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 New York City



Book Introduction

     The shoreline was dark and foreboding when New York’s first immigrants arrived from Holland in the early 1600’s, after a treacherous, two-month ocean crossing. There were no beacons of light to greet them, no tugboats to guide them, no torch of liberty, no Ellis Island to record their names. They arrived in surprisingly small groups of families and individuals, all who shared dreams of a better life in the New World.

     One settler’s letter in 1624 praised the abundances of New Amsterdam (New York City), “The woods abound with acorns for feeding hogs, and with venison. There is considerable fish in the rivers; good tillage land, there is, especially, free coming and going, without fear of the naked natives of the country.

      Records show that Manhattan was purchased in 1626 from the native American Indians who welcomed the settlers but didn’t quite understand the concept of land ownership. By 1628, as one account described, “there already resided on the Island of the Manhatens, two-hundred-and-seventy souls:  men, women and children, under Governor (Peter) Minuit…living there in peace with the Natives.”

     Today, nearly 400 years later, Manhattan is the largest city in America, with 12 million people throughout the Metropolitan area. It continues to attract foreign immigrants and Americans from cities and towns all over the country who come to realize their dreams.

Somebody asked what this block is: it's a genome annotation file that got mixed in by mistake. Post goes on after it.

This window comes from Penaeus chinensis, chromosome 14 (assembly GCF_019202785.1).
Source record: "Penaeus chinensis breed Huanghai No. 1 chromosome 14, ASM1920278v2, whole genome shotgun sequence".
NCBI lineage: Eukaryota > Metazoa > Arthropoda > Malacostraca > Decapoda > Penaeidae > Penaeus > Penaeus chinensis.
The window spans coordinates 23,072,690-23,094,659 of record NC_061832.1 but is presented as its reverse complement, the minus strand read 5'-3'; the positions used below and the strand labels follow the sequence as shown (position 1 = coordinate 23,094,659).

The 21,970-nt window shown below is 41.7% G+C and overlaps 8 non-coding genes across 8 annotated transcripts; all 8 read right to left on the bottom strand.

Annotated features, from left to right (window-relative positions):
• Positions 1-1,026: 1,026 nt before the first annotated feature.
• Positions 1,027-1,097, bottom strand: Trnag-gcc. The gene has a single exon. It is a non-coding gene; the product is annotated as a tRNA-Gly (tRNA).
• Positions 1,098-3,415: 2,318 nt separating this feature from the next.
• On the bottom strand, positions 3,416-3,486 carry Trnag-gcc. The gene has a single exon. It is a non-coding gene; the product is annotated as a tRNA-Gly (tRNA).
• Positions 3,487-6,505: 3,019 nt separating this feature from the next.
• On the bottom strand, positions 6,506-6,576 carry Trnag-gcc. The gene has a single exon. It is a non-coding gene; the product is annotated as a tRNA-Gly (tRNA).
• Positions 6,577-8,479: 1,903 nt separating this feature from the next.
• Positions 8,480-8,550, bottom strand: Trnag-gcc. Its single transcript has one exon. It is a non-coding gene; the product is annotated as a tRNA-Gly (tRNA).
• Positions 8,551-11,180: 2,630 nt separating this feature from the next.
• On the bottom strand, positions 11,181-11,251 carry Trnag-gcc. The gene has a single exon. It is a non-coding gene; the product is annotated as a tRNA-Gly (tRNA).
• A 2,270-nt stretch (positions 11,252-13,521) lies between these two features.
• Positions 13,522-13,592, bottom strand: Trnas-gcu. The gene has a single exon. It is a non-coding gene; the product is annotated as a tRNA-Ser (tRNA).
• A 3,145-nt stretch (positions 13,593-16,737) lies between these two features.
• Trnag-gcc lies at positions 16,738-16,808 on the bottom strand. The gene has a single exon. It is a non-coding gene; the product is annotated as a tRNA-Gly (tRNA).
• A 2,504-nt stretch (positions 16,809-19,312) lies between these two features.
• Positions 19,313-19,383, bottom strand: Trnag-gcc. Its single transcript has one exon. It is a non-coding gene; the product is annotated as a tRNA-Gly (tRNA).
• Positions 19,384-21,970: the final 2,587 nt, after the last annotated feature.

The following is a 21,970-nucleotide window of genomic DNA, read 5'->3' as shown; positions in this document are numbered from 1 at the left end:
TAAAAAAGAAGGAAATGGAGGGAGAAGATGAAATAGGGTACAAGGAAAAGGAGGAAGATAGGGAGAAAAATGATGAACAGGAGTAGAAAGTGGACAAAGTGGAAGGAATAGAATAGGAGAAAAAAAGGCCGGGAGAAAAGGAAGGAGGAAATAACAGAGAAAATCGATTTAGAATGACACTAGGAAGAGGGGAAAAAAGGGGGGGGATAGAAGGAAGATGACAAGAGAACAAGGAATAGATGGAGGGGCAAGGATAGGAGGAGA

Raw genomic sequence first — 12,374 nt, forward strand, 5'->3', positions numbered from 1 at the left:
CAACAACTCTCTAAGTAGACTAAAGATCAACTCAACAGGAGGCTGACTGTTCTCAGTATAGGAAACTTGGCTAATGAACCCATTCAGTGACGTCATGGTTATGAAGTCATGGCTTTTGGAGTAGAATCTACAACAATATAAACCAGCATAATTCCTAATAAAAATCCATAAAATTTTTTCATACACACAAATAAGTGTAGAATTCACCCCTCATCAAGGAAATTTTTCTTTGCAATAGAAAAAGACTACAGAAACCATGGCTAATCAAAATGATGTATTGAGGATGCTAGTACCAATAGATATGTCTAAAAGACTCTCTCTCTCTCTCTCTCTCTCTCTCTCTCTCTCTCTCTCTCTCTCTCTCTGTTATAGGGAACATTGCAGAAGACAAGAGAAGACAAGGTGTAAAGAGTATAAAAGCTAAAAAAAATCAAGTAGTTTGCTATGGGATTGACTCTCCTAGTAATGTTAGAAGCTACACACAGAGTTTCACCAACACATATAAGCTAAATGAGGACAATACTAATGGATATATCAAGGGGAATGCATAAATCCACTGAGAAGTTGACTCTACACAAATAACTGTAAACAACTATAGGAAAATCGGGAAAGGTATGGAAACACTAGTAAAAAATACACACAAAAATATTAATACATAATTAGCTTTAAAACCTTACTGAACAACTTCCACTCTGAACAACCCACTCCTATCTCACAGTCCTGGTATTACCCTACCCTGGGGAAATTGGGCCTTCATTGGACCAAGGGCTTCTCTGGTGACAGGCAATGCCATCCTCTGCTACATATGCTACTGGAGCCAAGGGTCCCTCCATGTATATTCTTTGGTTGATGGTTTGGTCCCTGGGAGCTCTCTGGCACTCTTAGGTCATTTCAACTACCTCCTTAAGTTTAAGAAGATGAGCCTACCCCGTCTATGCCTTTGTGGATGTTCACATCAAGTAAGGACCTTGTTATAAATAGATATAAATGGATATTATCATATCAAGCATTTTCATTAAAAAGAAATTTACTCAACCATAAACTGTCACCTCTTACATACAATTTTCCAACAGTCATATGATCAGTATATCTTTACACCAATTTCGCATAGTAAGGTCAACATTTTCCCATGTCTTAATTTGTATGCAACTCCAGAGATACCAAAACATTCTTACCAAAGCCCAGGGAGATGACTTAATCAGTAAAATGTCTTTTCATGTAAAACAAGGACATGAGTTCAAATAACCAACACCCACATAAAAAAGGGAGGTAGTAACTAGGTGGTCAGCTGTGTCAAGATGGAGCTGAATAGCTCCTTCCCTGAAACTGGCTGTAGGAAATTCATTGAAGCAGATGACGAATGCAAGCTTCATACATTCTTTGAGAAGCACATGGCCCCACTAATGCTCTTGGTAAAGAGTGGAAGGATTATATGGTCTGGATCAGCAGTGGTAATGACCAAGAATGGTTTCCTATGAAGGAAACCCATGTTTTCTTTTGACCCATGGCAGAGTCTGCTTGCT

New York is a vibrant, challenging city,  filled with the fruits of man’s loftiest talents and accomplishments. It is here where the ‘envelope’ is pushed every day. It is a city of “the biggest and the best.” The song lyrics of New York, New York describe its universal appeal:  "These little town blues, are melting away. I’ll make a brand new start of it—in old New York. If I can make it there, I’ll make it anywhere, it’s up to you—New York, New York!"


When Lady Liberty came into view from ships steaming into New York Harbor, the sight brought tears of joy to millions of immigrants who knew that they were finally free and safe.

This giant, steel earth is a reminder of the World’s Fair that took place in the park in 1964-65. Today the park is home to the New York Mets baseball team and a world-class tennis center which hosts the U.S. Open, an annual Grand Slam event.


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